Leveraging its expertise in silicon CMOS photonics, Luxtera jumped into the 40G Ethernet fray with its OptoPHY solution. As 10G Ethernet connections migrate to server connectivity, 40G Ethernet is emerging as a preferred solution for switch interconnect, delivering the bandwidth necessary for aggregation of multiple servers. To expedite the wide deployment of 40G Ethernet, a low-cost optical interconnect is required.

According to Luxtera, OptoPHY (Fig. 2) is the first CMOS photonics-based single-chip transceiver for on-board deployment. The device overcomes cost barriers that often malign optics. It also offers lower power consumption and longer reach than legacy copper and VCSEL-based (vertical cavity surface-emitting laser) multimode fiber transceivers.

OptoPHY features a smaller form-factor than traditional MSA modules and suits switch-interconnect and network-interface-controller (NIC) applications on servers. The solution complements standard multi-source agreement (MSA) transceivers, such as Luxtera’s Blazar, a 40G quad small form-factor pluggable (QSFP) active optical cable. The company has worked with technology partners Tektronix and NetLogic Microsystems to apply its optical technology.

Another target area for the transceiver involves server-to-switch interconnects in data centers. Data centers continue to strive for energy efficiency to reduce operation costs and comply with emerging “green” laws and regulations. As such, OptoPHY’s board-mountable, optical transceivers extend to 4000 m, consuming under 200 mW per 10G and offering fiber-optic electromagnetic interference (EMI) immunity.

Luxtera’s Silicon CMOS Photonics technology, interoperating with NetLogic’s low-power 10GbE SERDES technology, offers a solution for low-power, low-latency links needed in data-center connectivity. To address the immediate need for 40-Gbit/s connectivity, next-generation 40-Gbit/s links based on Luxtera’s QSFP+ modules and NetLogic’s 40G PHY devices are currently in the works.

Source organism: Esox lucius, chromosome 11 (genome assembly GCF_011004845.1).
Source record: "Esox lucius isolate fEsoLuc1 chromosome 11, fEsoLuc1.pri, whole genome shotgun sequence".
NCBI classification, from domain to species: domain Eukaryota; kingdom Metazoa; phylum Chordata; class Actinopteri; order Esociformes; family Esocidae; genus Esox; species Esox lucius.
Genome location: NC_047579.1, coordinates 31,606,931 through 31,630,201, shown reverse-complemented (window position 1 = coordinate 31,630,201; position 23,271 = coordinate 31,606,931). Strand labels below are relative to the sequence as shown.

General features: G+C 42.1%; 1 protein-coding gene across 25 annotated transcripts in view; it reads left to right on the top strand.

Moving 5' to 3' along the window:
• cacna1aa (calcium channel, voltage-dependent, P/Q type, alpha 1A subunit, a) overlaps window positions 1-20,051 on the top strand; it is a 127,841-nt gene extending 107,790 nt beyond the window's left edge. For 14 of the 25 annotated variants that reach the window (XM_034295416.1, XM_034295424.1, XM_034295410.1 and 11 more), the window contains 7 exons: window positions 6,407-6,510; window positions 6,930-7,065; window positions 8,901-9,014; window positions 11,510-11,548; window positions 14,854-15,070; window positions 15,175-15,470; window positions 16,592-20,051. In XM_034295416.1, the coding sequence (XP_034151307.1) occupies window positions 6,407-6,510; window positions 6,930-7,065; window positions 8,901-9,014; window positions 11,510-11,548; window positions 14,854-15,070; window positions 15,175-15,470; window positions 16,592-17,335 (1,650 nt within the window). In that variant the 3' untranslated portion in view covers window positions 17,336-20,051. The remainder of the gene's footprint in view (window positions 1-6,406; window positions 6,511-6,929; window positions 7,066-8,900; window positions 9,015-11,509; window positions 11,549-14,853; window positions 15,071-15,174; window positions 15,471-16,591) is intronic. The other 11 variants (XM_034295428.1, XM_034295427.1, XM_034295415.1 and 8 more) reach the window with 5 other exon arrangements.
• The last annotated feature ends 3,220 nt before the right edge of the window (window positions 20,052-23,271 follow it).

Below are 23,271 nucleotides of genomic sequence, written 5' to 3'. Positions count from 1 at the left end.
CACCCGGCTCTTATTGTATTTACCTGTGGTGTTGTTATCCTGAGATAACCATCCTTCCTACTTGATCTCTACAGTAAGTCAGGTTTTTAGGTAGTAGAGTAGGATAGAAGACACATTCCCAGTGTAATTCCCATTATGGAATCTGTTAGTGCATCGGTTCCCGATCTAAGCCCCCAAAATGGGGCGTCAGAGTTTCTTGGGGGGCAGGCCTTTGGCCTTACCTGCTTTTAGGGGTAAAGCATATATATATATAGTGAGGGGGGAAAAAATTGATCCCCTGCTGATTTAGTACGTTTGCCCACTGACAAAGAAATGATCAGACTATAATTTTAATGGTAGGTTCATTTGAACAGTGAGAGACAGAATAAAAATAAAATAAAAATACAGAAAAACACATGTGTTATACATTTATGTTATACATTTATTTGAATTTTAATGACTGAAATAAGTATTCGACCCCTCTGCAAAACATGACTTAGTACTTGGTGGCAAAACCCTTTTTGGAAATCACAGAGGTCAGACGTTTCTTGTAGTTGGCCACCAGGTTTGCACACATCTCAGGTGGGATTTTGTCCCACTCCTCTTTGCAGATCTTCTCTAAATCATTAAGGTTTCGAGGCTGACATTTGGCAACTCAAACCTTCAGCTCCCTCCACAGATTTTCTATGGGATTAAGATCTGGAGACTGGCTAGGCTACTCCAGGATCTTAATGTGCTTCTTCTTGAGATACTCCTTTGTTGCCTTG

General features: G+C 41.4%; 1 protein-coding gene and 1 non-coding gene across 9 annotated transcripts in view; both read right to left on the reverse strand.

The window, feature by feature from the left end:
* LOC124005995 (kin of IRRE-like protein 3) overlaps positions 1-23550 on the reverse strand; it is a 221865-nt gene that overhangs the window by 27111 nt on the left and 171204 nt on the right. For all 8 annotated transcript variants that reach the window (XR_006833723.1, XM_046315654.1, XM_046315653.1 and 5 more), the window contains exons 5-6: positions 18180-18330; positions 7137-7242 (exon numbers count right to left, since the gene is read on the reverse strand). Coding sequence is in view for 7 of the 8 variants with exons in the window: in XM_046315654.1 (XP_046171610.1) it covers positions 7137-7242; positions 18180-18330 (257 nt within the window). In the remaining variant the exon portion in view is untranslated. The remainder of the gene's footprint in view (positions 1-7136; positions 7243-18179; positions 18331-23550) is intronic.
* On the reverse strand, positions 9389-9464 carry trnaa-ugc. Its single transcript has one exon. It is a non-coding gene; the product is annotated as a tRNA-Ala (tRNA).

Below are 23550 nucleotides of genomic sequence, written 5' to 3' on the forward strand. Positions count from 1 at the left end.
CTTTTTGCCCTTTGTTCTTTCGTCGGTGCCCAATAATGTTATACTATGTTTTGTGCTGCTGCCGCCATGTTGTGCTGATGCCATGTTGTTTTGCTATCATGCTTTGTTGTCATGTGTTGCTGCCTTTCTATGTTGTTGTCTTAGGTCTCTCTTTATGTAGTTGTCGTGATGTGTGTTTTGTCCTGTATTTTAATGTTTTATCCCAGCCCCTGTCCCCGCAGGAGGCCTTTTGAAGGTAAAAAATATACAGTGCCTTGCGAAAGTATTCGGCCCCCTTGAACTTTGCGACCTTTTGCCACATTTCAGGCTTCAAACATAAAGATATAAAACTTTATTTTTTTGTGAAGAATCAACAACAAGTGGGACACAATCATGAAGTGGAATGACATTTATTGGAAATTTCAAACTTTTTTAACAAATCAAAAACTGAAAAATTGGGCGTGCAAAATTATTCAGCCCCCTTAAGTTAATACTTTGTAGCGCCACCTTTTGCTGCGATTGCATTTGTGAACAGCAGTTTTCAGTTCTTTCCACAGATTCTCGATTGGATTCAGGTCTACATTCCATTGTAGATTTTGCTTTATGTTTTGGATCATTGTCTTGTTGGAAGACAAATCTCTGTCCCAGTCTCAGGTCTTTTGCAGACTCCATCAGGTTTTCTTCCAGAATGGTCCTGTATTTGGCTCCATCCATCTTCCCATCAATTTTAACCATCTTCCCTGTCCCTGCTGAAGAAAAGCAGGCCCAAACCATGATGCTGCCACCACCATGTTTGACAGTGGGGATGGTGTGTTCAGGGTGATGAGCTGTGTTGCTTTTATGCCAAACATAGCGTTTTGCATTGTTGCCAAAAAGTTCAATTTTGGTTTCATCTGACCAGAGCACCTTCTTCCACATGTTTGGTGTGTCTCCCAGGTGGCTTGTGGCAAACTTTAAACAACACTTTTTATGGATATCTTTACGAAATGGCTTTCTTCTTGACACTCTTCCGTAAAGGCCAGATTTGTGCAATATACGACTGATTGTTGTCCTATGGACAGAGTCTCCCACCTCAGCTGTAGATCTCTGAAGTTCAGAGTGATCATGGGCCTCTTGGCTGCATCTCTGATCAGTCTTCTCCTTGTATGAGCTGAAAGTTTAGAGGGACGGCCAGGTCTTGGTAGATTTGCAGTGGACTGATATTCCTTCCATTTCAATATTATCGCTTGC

A new line of 10G passive optical network (PON) transceivers from NeoPhotonics made its mark at OFC. The transceivers, compliant with the ITU-T G987.2 and IEEE 802.2av networking standards, will find homes in “fiber to the premise” (FTTP) networks. Along with the company’s gigabit PON (GPON) and gigabit Ethernet PON (GEPON) modules, the novel 10G transceivers target optical line terminals (OLTs) and optical networking units (ONUs), which are typically deployed in central offices (CO) and at customer premises (CPE), respectively.

The ITU-T G987.2-compatible transceivers support data rates of 10G in the downstream direction and 2.5G burst-mode transmission in the upstream direction, covering nominal link budgets of 29 and 31 dB. The IEEE 802.3av-compatible transceivers support 10G in the downstream direction and 1G burst-mode transmission in the upstream direction, covering link budgets of up to 30.5 dB.

The OLT transceivers come in the XFP form factor, while the ONU transceivers are available in the space-saving and power-saving SFP+ form factor. Monitoring features allow for early fault location and reduce down time in system operation.

NeoPhotonics also announced the initial availability of its integrated coherent receiver (ICR) for 100- and 40-Gbit/s transmission systems. The ICR is an integrated intradyne receiver based on the company’s Photonic Integrated Circuits (PIC) technology.

The device’s advanced demodulation analyzes the state-of-polarization and optical phase of a phase-modulated signal relative to an externally supplied optical reference. This makes it possible to recover the phase-polarization constellation of 100-Gbit/s dual-polarization differential quadrature phase-shift-keyed (DP-DQPSK) format signals.

In addition, the ICR incorporates four sets of high-sensitivity balanced photodiodes with four differential linear amplifiers to provide four output channels at 32-Gbaud data rates. A second version performs the same function for 40-Gbit/s applications.

The ICR uses NeoPhotonics’ hybrid PIC technology to combine an integrated dual 90° hybrid coherent mixer with four balanced photodiodes and the requisite linear amplifiers in a single compact package. The company is an active contributor in the Optical Internetworking Forum (OIF) 100G project, particularly in regards to the integrated photonics receiver.

NeoPhotonics’ 90° hybrid coherent mixers and DQPSK demodulators are based on PIC technologies. The mixer provides the demodulation function of the ICR, requires no electrical power, operates across the C or L band and can be used with external photo-receivers. The DQPSK demodulator consists of two delay line interferometers (DLIs) and delivers in-phase and quadrature analysis of a phase-encoded signal.

Luxtera Inc.

NetLogic Microsystems

NeoPhotonics Corp.

Proximion Fiber Systems AB